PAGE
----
6 months is not enough testing period. You need to be thinking in terms of years.
With your current MM settings, your loss trades (as few as they are) = 2x profit. It should be the other way around. But that's me being picky, a ~90% win rate would cancel that out....if indeed you could maintain that high probability in real trading......
@ jpbiznes - as a few people have said, you've got to run it for years. The more the merrier. A curve fit model is easier to work on a shorter period. Try to see the results in as many market conditions and cycles as possible.
@ Raiden - That is common and for your backtests we normally employ something like this: mt4i.com/spreadcontroller.aspx and set it to a value a tad higher than the statistical highs of the spread. Performance is reduced naturally, but you get a more realistic picture as slippage does occur in live trading.
@rob559 - every serious trader and quant I know backtests. To say that it has no value is beyond ridiculous. It shows you that the model is working as you want it to and if it's a viable model to even consider wasting time and resources testing. Almost every system (and not just MT4/5 here) I've EVER seen usually goes:
development > backtesting > adjustments > backtesting > demo testing > live testing > live
Backtesting, while not a necessarily accurate measure of future performance, plays a key role in designing systems. I think a lot of people got wrapped up in fact that the inherent design flaws in the MT3 and 4 back testers skewed results so, that they've disregarded it. That's just not the case in the world outside of Metatrader and while MT4/5 backtests aren't the best, they're OK if the data you feed them is good. Dukascopy tick data is about the best solution for MT4 backtests. Any backtest is only as good as the data you feed it.
Just in case it is construed as such, I did not mean to imply the TC, jpbiznes, is out to deceive anyone, I meant it in the context of not deceiving ourselves when we backtest.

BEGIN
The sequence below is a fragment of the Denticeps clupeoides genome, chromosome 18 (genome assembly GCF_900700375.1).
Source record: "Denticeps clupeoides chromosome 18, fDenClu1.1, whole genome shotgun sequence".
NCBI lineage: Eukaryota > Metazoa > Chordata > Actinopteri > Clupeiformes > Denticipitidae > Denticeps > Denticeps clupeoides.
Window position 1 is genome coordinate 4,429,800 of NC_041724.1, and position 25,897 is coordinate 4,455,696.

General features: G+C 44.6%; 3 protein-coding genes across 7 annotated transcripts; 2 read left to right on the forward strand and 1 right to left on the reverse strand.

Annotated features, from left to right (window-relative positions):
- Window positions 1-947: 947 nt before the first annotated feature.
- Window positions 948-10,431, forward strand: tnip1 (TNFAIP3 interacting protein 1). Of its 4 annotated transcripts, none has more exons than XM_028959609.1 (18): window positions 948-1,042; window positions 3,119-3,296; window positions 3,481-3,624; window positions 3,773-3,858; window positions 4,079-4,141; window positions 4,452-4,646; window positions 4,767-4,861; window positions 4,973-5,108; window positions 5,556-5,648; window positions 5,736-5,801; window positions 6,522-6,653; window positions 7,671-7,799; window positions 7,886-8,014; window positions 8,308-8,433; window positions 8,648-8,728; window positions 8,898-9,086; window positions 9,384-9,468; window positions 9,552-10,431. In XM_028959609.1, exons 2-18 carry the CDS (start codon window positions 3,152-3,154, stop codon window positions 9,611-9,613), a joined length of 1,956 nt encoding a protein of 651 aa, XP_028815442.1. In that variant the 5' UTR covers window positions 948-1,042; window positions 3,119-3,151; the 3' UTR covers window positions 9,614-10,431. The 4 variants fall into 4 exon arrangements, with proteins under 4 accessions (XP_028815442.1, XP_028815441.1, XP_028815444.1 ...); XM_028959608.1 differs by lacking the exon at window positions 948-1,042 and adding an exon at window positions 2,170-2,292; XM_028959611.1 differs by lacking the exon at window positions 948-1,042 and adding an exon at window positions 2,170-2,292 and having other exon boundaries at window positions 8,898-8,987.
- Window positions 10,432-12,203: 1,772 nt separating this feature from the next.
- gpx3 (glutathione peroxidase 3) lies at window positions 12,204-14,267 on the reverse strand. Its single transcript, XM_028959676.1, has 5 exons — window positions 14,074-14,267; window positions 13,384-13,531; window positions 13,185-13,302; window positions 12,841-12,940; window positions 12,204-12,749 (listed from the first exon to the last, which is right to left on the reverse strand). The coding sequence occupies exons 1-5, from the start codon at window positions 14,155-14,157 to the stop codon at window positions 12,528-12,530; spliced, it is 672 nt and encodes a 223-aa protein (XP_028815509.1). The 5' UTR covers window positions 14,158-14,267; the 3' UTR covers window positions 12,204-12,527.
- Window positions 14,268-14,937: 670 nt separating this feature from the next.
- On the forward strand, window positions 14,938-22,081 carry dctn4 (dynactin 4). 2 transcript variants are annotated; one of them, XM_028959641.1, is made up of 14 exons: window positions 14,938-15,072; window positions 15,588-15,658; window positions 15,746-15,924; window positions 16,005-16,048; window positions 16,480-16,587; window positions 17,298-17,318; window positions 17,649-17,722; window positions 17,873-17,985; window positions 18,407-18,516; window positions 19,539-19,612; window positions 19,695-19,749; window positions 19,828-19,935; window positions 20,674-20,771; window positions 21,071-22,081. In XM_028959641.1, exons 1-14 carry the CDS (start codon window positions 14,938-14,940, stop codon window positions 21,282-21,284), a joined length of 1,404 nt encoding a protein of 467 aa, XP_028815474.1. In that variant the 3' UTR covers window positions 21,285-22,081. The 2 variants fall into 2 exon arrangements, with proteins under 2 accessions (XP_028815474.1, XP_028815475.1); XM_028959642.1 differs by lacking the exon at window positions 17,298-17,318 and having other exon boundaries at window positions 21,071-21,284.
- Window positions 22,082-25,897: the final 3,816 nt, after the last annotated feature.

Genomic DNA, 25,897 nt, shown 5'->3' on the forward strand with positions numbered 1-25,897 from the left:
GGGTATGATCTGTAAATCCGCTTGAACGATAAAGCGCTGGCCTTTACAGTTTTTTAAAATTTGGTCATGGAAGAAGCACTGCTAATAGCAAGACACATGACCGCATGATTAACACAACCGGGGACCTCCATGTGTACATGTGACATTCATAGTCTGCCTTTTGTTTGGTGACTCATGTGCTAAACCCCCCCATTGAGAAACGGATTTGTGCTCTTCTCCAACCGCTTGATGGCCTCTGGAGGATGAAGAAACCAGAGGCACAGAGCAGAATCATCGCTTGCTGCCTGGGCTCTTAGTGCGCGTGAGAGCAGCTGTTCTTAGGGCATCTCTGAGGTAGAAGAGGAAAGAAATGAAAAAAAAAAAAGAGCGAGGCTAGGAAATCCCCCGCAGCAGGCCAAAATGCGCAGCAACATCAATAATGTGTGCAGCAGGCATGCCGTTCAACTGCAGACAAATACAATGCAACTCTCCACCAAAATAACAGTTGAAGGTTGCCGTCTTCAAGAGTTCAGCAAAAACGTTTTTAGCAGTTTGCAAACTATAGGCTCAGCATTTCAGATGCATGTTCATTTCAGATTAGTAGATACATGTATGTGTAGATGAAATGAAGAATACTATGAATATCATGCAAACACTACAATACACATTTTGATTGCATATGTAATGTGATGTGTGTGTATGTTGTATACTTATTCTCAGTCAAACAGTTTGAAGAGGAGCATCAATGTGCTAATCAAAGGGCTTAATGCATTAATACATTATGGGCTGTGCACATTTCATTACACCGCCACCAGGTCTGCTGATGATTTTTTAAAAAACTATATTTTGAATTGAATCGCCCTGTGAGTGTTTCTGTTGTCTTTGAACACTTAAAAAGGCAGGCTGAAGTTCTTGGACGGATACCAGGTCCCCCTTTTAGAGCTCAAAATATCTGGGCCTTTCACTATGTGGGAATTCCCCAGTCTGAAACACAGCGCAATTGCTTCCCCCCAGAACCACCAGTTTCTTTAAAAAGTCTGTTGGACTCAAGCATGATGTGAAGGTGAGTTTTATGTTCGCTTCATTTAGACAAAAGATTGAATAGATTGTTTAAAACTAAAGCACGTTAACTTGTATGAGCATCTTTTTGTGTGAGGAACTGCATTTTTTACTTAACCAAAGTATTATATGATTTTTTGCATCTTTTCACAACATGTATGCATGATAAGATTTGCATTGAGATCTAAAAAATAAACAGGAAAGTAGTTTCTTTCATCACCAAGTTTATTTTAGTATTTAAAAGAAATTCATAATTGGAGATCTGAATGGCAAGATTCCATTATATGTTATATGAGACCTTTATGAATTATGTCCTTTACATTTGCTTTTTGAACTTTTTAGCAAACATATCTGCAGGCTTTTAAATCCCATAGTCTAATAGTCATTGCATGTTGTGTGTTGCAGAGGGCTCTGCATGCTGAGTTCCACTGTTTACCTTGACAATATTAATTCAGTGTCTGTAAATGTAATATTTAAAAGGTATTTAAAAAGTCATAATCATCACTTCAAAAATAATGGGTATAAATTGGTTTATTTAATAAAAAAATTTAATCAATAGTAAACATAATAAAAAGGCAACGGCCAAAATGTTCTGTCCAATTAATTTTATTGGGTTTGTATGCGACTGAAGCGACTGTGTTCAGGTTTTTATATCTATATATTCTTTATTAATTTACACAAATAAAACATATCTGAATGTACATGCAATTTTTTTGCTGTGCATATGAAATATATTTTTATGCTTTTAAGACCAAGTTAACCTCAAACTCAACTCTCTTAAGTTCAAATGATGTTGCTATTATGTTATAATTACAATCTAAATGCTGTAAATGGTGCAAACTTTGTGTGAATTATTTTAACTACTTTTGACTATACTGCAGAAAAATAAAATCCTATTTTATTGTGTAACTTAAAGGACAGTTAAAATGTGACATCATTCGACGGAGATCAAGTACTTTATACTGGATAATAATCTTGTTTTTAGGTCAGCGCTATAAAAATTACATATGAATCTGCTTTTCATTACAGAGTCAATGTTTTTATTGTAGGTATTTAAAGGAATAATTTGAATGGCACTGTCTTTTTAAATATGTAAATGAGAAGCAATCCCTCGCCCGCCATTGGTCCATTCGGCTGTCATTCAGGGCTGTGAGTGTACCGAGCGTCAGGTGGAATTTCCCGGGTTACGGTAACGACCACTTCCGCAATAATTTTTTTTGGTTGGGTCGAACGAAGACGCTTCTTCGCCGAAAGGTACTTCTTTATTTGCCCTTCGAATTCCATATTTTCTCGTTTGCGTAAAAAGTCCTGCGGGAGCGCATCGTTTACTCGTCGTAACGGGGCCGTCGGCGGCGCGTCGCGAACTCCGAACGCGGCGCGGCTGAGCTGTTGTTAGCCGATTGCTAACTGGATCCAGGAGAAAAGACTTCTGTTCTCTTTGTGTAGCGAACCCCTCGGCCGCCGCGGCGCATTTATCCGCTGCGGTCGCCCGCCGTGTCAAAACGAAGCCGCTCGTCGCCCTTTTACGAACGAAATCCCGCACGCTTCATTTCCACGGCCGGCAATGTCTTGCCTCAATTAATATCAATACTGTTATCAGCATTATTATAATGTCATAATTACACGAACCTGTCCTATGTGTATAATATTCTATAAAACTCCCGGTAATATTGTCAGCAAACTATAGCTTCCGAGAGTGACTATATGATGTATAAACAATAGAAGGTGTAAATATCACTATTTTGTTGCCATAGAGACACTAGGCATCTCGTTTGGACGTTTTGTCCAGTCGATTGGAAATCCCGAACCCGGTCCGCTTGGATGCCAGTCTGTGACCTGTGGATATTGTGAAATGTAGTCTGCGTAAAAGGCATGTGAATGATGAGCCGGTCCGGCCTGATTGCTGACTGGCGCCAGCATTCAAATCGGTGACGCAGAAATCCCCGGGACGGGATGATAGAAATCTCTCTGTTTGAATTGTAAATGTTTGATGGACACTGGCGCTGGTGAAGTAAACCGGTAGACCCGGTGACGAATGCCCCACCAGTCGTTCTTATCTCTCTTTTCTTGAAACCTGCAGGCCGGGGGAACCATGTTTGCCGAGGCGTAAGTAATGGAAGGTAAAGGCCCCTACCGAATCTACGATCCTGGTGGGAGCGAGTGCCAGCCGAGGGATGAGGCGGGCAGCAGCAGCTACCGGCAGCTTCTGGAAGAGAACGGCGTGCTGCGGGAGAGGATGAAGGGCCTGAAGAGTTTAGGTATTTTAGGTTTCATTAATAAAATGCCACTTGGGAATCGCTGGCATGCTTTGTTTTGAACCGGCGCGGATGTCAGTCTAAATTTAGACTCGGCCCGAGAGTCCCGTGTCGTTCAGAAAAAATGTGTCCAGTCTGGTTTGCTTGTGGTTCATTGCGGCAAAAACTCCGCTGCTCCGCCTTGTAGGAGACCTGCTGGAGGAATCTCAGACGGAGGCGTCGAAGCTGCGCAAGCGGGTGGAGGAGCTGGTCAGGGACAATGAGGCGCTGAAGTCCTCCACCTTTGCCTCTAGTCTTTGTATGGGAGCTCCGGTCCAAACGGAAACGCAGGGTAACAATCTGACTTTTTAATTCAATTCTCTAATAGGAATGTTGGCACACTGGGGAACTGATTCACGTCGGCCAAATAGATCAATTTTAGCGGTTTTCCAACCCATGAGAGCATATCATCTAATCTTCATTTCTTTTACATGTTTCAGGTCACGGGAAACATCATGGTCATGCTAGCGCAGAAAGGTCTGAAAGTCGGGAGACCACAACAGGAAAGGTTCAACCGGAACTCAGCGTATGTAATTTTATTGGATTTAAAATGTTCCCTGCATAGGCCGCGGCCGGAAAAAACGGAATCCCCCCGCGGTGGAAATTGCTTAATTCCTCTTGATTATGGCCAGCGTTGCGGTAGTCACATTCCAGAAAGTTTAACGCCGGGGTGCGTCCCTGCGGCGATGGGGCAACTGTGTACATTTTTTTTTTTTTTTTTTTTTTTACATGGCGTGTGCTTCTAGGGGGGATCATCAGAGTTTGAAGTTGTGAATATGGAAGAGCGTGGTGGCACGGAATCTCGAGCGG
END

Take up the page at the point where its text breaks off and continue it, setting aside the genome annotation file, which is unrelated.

@ McLean Can Cleve - Thanks for the link, it is a much cleaner and hassle-free method than editing the symbols.sel file. And I completely agree that backtesting is a critical step in designing a system. A backtest report that I don't do myself, however, I can't trust at face value. Simply because it is too easy to fabricate excellent results. rob559 might be saying that.
Sure, you can curve fit the hell out of a dataset, but it becomes increasingly hard over time and in varying market conditions. Hence a longer backtest. This is precisely why you get these EA sellers that do a backtests on a year by year basis. The same inputs wouldn't have worked throughout all of the years in the test and while it's not a bad thing to re-optimize your strategies for current conditions, we don't know what they are in advance and these guys naturally know what the market conditions were like in 2006 and they engineer the backtests to do the best for that timeframe.
So yeah.. I'm totally agreeing with you, just expanding a bit.
Backtesting is the first step in creating a good ea but as Splexin said you need to test it on a larger timeframe. Once that is done you will want to forward test it on a demo account. If that works then move to a live account to test.
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